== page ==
Environmental impact of nanotechnology
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Groups opposing the installation of nanotechnology laboratories in Grenoble, France, have spraypainted their opposition on a former fortress above the city
The environmental impact of nanotechnology is the possible effects that the use of nanotechnological materials and devices will have on the environment. As nanotechnology is an emerging field, there is great debate regarding to what extent industrial and commercial use of nanomaterials will affect organisms and ecosystems.
Nanotechnology's environmental impact can be split into two aspects: the potential for nanotechnological innovations to help improve the environment, and the possibly novel type of pollution that nanotechnological materials might cause if released into the environment.
Nanopollution is a generic name for waste generated by nanodevices or during the nanomaterials manufacturing process. Ecotoxicological impacts of nanoparticles and the potential for bioaccumulation in plants and microorganisms is a subject of current research, as nanoparticles are considered to present novel environmental impacts. Of the US$710 million spent in 2002 by the U.S. government on nanotechnology research, $500,000 was spent on environmental impact assessments.
To properly assess the health hazards of engineered nanoparticles the whole life cycle of these particles needs to be evaluated, including their fabrication, storage and distribution, application and potential abuse, and disposal. The impact on humans or the environment may vary at different stages of the life cycle.
Nanoremediation is the use of nanoparticles for environmental remediation. Nanoremediation has been most widely used for groundwater treatment, with additional extensive research in wastewater treatment. Nanoremediation has also been tested for soil and sediment cleanup. Even more preliminary research is exploring the use of nanoparticles to remove toxic materials from gases.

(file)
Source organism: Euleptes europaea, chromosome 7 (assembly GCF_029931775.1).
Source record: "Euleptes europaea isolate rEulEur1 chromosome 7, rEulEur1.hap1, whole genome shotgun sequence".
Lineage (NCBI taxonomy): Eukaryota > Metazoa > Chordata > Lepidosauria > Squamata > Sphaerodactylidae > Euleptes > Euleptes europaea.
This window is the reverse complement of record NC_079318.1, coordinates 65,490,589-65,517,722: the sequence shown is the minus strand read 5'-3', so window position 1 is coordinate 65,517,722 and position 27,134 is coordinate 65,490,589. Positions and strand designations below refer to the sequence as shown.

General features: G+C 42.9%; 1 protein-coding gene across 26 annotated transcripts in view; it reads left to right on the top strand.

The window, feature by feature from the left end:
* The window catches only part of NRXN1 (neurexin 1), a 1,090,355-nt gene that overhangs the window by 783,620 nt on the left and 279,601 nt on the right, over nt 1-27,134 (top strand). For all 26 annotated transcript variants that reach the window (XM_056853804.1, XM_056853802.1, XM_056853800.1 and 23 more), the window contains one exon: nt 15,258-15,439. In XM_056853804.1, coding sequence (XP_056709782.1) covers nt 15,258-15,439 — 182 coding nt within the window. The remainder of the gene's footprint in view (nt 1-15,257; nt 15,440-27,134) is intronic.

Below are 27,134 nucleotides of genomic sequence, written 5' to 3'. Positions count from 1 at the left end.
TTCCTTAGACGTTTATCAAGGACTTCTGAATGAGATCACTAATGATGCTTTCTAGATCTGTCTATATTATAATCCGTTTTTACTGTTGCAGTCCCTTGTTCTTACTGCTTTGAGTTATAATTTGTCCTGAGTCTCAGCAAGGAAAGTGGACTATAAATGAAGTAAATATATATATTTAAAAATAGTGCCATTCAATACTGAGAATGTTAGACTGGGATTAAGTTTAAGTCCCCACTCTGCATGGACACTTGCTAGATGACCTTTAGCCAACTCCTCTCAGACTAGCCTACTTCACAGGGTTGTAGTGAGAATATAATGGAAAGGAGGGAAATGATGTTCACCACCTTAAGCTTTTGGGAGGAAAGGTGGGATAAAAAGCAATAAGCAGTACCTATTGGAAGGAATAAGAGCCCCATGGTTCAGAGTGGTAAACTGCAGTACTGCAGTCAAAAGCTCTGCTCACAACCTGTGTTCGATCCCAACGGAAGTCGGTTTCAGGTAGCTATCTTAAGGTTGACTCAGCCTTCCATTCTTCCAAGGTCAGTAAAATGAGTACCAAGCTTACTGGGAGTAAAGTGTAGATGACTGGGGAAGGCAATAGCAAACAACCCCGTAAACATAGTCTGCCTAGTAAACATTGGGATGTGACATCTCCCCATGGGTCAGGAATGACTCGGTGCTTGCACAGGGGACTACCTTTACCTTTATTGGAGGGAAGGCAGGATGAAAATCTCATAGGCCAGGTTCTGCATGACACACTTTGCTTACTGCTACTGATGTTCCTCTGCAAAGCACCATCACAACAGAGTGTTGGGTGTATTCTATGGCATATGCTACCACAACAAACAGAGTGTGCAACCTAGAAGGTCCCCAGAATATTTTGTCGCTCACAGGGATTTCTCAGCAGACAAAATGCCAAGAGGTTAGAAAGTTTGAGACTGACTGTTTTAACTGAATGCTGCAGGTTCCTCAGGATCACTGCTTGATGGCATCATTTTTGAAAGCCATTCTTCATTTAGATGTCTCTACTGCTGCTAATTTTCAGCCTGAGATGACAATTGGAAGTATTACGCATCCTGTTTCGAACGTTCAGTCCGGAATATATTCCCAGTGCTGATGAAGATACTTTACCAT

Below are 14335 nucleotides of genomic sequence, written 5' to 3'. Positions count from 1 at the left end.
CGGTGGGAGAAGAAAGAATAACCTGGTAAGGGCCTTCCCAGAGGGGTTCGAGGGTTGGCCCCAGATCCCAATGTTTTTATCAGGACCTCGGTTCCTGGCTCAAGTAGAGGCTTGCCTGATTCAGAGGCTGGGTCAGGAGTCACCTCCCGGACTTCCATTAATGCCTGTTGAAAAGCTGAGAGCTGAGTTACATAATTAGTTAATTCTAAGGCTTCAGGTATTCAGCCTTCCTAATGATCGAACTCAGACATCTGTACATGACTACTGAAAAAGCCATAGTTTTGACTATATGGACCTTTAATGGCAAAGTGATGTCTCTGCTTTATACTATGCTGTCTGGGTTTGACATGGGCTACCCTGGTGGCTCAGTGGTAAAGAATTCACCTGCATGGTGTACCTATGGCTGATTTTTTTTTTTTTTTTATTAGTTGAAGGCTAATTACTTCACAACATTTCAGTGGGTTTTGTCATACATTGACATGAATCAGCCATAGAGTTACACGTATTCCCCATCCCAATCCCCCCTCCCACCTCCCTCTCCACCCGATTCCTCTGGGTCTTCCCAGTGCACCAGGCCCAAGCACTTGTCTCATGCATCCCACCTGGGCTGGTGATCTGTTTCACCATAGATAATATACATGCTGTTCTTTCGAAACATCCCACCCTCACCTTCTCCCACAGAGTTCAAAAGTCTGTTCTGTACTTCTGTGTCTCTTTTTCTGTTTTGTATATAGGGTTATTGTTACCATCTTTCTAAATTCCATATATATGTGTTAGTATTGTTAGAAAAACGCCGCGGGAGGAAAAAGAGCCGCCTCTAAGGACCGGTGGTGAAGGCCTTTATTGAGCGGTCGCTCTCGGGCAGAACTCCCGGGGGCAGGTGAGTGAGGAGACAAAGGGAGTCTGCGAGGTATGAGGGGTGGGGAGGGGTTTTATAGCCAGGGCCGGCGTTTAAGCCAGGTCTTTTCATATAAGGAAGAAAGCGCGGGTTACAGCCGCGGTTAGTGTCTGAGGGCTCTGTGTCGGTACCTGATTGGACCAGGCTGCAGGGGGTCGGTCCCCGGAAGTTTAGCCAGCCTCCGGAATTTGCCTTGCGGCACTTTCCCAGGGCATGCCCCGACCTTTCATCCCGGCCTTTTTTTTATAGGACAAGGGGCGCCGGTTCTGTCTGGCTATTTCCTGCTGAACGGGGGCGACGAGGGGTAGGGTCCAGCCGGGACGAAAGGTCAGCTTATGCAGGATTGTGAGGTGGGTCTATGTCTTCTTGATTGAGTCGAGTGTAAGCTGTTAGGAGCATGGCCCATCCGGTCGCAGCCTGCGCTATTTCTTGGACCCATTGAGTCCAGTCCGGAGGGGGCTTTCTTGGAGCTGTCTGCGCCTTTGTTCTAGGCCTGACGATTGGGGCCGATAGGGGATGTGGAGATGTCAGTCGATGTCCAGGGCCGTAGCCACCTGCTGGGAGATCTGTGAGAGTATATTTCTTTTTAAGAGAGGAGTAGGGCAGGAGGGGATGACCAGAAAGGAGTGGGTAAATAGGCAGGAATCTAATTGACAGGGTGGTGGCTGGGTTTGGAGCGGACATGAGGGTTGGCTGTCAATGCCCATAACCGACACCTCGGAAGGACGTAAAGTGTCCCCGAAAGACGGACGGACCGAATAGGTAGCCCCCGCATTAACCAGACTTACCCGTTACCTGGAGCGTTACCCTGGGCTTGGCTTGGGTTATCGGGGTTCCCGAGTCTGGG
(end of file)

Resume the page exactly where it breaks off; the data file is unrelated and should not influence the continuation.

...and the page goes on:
Nanofiltration is a relatively recent membrane filtration process used most often with low total dissolved solids water such as surface water and fresh groundwater, with the purpose of softening (polyvalent cation removal) and removal of disinfection by-product precursors such as natural organic matter and synthetic organic matter. Nanofiltration is also becoming more widely used in food processing applications such as dairy, for simultaneous concentration and partial (monovalent ion) demineralisation.
Research is underway to use nanomaterials for purposes including more efficient solar cells, practical fuel cells, and environmentally friendly batteries. The most advanced nanotechnology projects related to energy are: storage, conversion, manufacturing improvements by reducing materials and process rates, energy saving (by better thermal insulation for example), and enhanced renewable energy sources.
Green nanotechnology refers to the use of nanotechnology to enhance the environmental sustainability of processes producing negative externalities. It also refers to the use of the products of nanotechnology to enhance sustainability. It includes making green nano-products and using nano-products in support of sustainability.
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